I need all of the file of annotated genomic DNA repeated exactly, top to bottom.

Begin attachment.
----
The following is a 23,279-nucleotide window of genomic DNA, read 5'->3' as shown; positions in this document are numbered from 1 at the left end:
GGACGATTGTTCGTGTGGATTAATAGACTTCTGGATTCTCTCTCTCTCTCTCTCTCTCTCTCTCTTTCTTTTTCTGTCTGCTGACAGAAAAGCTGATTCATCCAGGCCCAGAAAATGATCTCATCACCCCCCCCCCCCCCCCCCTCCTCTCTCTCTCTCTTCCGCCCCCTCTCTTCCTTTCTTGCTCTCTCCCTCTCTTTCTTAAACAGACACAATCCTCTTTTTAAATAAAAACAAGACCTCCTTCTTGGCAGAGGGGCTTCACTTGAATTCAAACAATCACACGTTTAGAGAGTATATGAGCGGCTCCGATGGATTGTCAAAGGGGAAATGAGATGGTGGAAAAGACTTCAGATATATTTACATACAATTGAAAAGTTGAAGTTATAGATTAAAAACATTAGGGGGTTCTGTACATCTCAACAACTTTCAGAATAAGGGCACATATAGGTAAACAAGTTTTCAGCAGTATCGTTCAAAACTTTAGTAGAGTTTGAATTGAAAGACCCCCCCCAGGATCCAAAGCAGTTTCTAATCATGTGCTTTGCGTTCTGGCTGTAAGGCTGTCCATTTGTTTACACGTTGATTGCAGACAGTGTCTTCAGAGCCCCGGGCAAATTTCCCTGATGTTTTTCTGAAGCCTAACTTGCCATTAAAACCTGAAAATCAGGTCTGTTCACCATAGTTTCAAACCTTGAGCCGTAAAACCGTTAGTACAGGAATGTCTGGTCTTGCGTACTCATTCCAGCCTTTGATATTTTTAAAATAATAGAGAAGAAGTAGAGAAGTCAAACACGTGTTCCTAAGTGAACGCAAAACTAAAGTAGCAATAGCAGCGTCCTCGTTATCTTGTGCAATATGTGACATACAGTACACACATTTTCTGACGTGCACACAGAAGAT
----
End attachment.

The following is a 23,279-nucleotide window of genomic DNA, read 5'->3' as shown; positions in this document are numbered from 1 at the left end:
GGACGATTGTTCGTGTGGATTAATAGACTTCTGGATTCTCTCTCTCTCTCTCTCTCTCTCTCTCTTTCTTTTTCTGTCTGCTGACAGAAAAGCTGATTCATCCAGGCCCAGAAAATGATCTCATCACCCCCCCCCCCCCCCCCCTCCTCTCTCTCTCTCTTCCGCCCCCTCTCTTCCTTTCTTGCTCTCTCCCTCTCTTTCTTAAACAGACACAATCCTCTTTTTAAATAAAAACAAGACCTCCTTCTTGGCAGAGGGGCTTCACTTGAATTCAAACAATCACACGTTTAGAGAGTATATGAGCGGCTCCGATGGATTGTCAAAGGGGAAATGAGATGGTGGAAAAGACTTCAGATATATTTACATACAATTGAAAAGTTGAAGTTATAGATTAAAAACATTAGGGGGTTCTGTACATCTCAACAACTTTCAGAATAAGGGCACATATAGGTAAACAAGTTTTCAGCAGTATCGTTCAAAACTTTAGTAGAGTTTGAATTGAAAGACCCCCCCCAGGATCCAAAGCAGTTTCTAATCATGTGCTTTGCGTTCTGGCTGTAAGGCTGTCCATTTGTTTACACGTTGATTGCAGACAGTGTCTTCAGAGCCCCGGGCAAATTTCCCTGATGTTTTTCTGAAGCCTAACTTGCCATTAAAACCTGAAAATCAGGTCTGTTCACCATAGTTTCAAACCTTGAGCCGTAAAACCGTTAGTACAGGAATGTCTGGTCTTGCGTACTCATTCCAGCCTTTGATATTTTTAAAATAATAGAGAAGAAGTAGAGAAGTCAAACACGTGTTCCTAAGTGAACGCAAAACTAAAGTAGCAATAGCAGCGTCCTCGTTATCTTGTGCAATATGTGACATACAGTACACACATTTTCTGACGTGCACACAGAAGAT